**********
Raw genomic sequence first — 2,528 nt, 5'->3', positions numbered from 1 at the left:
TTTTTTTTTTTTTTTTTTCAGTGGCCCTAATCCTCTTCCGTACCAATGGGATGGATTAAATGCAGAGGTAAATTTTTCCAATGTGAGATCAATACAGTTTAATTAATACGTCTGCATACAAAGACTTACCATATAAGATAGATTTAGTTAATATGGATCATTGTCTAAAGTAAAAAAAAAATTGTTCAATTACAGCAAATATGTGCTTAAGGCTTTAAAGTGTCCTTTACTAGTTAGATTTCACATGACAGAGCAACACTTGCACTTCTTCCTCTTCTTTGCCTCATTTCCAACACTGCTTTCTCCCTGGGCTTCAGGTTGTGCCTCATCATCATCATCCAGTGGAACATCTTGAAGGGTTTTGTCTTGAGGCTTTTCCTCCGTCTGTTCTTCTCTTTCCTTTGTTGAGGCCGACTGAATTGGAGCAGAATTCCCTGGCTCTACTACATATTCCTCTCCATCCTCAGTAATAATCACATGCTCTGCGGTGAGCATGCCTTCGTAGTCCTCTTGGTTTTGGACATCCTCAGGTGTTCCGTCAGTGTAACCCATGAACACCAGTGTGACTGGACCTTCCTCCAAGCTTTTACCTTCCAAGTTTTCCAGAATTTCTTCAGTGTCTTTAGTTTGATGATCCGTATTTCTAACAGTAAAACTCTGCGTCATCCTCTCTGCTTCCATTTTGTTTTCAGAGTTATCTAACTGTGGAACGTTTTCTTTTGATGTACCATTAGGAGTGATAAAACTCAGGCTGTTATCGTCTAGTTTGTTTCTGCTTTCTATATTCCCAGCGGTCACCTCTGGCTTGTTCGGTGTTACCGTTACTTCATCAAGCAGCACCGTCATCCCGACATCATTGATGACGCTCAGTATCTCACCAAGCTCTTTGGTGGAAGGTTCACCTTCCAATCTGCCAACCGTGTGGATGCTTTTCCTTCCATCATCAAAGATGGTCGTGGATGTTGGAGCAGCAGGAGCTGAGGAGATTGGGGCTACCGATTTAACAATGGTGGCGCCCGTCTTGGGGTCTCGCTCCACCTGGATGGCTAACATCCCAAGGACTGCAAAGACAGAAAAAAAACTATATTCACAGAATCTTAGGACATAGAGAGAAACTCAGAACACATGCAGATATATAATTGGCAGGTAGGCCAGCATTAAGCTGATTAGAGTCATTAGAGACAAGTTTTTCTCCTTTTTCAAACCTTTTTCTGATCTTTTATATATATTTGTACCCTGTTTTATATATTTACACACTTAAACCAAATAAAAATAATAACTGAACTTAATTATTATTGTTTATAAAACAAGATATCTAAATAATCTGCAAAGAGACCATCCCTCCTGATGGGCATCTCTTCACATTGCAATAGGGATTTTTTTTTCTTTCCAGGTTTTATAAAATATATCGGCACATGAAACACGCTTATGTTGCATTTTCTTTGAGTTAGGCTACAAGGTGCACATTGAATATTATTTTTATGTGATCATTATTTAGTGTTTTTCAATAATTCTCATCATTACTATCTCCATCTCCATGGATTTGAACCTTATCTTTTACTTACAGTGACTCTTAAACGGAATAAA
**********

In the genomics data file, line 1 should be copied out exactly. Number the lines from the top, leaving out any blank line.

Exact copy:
Raw genomic sequence first — 2,528 nt, 5'->3', positions numbered from 1 at the left: